JackDole wrote:Source of the post Why is this differentiation made, rotating and non-rotating neutron stars? There are almost certainly no non-rotating neutron stars in the universe!
Well, you see, physicists have an awful habit of oversimplifying things.
(No, in seriousness it's a very fine question.) The real answer is that in physics we do prefer simplifying things first. We construct simple models first to get some insight, and then build up to a more realistic or general case and see how that modifies things. Knowing the mass limit for simple non-spinning neutron star serves as a benchmark and from there we can look at what happens if we introduce spin or other parameters.
Likewise all black holes in nature certainly spin (most quite rapidly!), but the non-spinning Schwarzschild black hole was the first to be mathematically understood (1916, just a year after Einstein developed general relativity). The equations for the spinning Kerr black hole were not solved until 1963. So while the spinning black hole solution is more realistic, it is also a great deal more complicated!
Someone doing serious modelling of astrophysical black holes will of course use the Kerr solution, but students learning general relativity will almost always be introduced to the Schwarzschild solution first, because it provides the most insight to black holes and general relativistic effects for the least amount of mathematical difficulty. It also turns out to be an incredibly useful approximation for the gravitational field of stars and planets. The Kerr solution can come in later, when one wants to understand how the rotation modifies the behavior.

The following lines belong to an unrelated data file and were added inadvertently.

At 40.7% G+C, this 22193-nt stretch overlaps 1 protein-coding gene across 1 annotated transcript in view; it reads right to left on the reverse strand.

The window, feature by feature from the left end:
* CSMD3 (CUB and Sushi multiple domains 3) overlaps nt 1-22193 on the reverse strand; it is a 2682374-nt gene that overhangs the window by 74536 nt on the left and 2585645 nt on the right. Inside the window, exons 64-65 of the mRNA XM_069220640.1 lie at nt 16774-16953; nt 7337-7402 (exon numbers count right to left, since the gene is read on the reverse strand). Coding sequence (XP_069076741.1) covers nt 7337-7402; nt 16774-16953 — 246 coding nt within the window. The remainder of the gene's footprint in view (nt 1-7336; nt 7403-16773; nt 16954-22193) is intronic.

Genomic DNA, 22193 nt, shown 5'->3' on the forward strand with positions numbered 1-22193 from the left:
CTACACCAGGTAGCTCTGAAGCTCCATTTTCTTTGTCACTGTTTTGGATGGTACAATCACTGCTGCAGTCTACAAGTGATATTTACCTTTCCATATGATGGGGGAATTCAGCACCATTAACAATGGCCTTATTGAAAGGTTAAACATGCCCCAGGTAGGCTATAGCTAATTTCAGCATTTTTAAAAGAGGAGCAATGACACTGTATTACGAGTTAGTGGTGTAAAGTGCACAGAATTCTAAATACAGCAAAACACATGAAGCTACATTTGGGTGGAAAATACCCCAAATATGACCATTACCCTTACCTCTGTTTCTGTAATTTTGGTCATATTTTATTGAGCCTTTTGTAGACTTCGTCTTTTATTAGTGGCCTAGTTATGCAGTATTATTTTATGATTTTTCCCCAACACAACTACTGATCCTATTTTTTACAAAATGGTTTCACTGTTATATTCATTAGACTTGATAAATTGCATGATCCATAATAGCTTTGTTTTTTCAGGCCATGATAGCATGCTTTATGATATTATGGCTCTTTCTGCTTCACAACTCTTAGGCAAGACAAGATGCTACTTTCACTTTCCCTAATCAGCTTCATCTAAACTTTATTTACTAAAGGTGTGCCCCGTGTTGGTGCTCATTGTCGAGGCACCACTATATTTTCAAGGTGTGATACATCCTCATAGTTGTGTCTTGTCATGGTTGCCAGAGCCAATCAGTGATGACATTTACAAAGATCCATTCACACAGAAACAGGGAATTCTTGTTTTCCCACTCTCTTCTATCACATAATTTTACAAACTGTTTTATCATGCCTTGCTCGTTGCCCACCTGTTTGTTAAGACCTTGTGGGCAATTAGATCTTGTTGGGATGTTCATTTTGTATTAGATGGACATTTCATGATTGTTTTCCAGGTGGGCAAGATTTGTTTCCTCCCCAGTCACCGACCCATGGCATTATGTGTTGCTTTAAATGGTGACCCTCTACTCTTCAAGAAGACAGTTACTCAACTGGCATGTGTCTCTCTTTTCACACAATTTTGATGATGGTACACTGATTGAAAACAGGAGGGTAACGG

A non-spinning black hole can be made by colliding exactly counter-rotating black holes (possible but unlikely), but another way spin can be reduced is by the Penrose Process. In principle there is nothing that prevents an advanced civilization from harvesting enormous amounts of energy from spinning black holes, and after all that has been harvested they would be left with a "dead" non-spinning black hole.
The other extreme for black hole spin is to have it spin as quickly as possible. Very weird and interesting things happen in that solution, though it probably never happens. Nature gets "almost there", with the upper limit of about 99.8% of the fastest possible rotation speed.